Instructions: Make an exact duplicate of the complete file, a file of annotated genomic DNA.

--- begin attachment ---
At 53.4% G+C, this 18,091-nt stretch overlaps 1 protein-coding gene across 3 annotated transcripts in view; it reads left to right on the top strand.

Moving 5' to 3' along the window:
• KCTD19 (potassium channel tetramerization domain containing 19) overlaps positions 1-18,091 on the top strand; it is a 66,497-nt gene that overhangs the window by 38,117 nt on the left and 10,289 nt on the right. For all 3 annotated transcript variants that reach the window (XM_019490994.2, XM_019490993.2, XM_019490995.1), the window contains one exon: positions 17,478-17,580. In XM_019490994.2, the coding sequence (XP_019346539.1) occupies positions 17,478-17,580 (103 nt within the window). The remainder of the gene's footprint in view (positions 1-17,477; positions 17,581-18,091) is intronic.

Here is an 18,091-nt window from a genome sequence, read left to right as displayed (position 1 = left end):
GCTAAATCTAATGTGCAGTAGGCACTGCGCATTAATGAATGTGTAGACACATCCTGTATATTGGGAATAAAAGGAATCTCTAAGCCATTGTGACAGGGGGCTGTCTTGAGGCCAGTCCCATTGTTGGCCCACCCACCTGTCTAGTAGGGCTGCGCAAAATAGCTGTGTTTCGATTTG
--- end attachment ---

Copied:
At 53.4% G+C, this 18,091-nt stretch overlaps 1 protein-coding gene across 3 annotated transcripts in view; it reads left to right on the top strand.

Moving 5' to 3' along the window:
• KCTD19 (potassium channel tetramerization domain containing 19) overlaps positions 1-18,091 on the top strand; it is a 66,497-nt gene that overhangs the window by 38,117 nt on the left and 10,289 nt on the right. For all 3 annotated transcript variants that reach the window (XM_019490994.2, XM_019490993.2, XM_019490995.1), the window contains one exon: positions 17,478-17,580. In XM_019490994.2, the coding sequence (XP_019346539.1) occupies positions 17,478-17,580 (103 nt within the window). The remainder of the gene's footprint in view (positions 1-17,477; positions 17,581-18,091) is intronic.

Here is an 18,091-nt window from a genome sequence, read left to right as displayed (position 1 = left end):
GCTAAATCTAATGTGCAGTAGGCACTGCGCATTAATGAATGTGTAGACACATCCTGTATATTGGGAATAAAAGGAATCTCTAAGCCATTGTGACAGGGGGCTGTCTTGAGGCCAGTCCCATTGTTGGCCCACCCACCTGTCTAGTAGGGCTGCGCAAAATAGCTGTGTTTCGATTTG